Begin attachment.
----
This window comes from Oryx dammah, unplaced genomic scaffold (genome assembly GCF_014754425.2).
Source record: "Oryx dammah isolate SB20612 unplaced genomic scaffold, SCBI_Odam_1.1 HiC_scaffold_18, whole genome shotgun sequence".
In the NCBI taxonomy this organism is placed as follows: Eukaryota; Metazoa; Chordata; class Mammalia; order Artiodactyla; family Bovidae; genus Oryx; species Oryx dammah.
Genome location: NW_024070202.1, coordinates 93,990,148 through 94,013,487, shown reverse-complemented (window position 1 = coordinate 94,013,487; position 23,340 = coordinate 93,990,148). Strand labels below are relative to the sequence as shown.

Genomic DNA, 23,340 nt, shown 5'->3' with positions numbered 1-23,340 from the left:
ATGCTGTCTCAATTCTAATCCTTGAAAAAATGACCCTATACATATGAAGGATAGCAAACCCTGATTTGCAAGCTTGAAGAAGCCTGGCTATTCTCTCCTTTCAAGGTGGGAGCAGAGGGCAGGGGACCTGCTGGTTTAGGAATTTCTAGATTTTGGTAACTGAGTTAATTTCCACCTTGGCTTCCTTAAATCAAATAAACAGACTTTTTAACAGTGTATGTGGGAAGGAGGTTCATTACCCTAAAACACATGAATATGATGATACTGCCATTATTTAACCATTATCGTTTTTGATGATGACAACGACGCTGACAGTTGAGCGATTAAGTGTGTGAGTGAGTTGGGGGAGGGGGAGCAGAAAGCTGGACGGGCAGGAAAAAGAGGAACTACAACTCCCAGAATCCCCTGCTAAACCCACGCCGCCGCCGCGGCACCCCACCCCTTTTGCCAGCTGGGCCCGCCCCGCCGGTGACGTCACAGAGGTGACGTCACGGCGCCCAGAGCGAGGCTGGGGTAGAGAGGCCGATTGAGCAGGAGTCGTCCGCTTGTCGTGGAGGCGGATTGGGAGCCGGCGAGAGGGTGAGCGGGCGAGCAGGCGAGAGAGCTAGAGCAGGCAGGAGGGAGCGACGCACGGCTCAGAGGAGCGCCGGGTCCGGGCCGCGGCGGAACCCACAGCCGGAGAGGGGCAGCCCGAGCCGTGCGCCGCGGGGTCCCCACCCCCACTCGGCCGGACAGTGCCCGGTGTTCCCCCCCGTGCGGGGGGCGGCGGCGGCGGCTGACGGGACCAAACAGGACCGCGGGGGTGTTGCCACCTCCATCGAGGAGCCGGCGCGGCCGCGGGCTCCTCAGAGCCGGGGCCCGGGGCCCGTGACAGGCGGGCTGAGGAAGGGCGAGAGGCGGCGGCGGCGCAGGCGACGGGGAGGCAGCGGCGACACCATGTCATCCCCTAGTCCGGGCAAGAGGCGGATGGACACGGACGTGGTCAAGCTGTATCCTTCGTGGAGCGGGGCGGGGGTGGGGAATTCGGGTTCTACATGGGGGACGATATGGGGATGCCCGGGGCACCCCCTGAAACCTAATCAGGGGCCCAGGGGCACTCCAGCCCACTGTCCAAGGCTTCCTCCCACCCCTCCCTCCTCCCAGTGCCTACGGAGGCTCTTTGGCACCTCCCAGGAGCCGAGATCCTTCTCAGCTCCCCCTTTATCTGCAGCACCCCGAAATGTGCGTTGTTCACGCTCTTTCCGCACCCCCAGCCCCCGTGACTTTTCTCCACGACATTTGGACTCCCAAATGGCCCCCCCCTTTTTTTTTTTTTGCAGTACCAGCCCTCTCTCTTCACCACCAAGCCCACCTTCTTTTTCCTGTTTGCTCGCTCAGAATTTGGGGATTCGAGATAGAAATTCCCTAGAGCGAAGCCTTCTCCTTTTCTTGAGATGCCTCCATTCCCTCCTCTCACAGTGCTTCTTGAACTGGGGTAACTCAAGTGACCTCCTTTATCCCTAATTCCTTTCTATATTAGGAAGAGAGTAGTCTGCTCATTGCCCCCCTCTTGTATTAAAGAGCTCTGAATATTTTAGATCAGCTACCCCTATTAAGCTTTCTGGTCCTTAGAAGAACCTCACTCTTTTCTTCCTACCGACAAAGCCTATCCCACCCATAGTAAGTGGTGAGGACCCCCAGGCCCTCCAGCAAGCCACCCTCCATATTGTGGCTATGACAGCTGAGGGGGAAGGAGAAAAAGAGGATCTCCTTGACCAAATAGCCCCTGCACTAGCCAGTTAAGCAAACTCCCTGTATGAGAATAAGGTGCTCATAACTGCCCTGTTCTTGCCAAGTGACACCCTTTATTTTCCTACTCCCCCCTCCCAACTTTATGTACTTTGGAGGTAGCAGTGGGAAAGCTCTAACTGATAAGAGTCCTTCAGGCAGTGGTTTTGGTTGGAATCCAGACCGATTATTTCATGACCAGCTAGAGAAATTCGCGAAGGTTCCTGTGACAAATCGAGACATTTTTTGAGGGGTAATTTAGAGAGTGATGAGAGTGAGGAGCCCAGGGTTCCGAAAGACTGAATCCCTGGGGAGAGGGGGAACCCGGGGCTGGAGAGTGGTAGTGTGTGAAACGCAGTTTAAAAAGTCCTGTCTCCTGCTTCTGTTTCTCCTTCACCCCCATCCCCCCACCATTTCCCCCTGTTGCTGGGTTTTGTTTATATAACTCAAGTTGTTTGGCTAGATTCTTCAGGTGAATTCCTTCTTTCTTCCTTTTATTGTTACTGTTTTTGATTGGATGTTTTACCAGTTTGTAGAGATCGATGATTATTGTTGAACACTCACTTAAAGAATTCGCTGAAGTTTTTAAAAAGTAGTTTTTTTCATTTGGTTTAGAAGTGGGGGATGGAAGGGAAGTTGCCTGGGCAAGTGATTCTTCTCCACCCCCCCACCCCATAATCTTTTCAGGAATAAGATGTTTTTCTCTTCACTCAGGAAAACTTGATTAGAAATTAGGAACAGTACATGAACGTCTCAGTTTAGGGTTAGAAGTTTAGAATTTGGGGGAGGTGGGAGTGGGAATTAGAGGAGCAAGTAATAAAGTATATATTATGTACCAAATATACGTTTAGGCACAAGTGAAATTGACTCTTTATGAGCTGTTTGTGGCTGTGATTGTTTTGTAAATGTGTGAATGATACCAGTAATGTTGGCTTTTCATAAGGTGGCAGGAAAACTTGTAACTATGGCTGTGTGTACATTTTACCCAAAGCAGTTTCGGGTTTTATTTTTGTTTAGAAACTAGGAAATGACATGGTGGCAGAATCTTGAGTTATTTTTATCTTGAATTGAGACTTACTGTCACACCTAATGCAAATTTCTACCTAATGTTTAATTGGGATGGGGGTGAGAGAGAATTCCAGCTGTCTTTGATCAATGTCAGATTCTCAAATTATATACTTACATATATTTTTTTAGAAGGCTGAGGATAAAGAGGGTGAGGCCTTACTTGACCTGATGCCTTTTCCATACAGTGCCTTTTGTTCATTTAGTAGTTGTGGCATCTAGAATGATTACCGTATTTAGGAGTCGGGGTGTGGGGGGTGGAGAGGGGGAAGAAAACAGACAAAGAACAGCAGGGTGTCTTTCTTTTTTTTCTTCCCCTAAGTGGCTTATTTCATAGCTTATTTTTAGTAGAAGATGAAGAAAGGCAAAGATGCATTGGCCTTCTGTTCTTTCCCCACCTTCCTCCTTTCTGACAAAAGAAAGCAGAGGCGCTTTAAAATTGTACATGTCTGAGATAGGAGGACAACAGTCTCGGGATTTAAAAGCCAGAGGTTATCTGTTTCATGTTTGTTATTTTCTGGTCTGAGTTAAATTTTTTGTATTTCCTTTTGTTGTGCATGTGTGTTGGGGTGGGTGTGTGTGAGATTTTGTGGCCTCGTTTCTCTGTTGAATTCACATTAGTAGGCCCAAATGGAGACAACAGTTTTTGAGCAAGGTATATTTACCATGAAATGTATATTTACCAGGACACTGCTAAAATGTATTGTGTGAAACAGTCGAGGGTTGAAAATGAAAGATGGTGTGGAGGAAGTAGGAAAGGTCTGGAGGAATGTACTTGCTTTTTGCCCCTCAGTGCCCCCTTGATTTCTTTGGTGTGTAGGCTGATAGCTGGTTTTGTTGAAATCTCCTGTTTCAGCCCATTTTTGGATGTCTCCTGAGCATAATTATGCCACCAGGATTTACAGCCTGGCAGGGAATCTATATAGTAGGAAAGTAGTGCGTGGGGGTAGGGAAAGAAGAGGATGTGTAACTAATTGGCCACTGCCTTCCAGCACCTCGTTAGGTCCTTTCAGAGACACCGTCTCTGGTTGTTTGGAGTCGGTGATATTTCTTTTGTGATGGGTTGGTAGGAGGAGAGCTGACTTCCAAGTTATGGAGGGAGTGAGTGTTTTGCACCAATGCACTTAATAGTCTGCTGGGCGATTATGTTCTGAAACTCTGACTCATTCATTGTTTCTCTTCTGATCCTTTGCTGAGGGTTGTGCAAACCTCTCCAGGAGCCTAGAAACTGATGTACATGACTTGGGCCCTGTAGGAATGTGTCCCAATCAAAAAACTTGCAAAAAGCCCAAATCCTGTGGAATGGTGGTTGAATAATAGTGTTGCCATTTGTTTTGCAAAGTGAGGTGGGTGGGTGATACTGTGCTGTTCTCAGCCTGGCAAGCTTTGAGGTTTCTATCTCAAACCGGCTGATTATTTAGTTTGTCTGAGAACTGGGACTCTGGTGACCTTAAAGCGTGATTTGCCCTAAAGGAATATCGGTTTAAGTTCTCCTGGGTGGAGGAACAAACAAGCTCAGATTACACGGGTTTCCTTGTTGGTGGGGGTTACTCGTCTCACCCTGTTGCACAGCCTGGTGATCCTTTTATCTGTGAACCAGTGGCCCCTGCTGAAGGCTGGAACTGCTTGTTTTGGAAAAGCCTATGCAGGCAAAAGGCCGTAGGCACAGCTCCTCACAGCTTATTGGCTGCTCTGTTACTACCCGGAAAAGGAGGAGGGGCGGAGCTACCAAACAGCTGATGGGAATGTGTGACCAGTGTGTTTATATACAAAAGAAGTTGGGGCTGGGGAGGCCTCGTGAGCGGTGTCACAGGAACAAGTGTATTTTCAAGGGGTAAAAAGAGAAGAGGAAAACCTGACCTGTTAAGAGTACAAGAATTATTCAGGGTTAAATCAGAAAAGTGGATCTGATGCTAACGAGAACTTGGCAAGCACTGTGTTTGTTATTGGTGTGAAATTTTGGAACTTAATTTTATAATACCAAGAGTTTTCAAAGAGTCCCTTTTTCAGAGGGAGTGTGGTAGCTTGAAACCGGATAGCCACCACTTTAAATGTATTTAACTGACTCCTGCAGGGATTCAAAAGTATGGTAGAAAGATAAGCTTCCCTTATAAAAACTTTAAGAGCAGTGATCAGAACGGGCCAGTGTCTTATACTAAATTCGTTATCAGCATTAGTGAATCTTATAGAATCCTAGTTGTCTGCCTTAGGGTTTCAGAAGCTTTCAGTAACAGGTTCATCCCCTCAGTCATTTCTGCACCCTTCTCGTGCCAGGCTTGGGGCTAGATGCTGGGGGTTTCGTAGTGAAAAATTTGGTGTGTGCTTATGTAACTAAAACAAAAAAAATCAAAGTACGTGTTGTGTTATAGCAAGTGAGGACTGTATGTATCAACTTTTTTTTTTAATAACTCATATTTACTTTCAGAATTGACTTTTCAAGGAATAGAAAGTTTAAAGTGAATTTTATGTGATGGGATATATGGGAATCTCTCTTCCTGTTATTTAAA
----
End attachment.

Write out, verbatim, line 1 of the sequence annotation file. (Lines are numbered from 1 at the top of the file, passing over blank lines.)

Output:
This window comes from Oryx dammah, unplaced genomic scaffold (genome assembly GCF_014754425.2).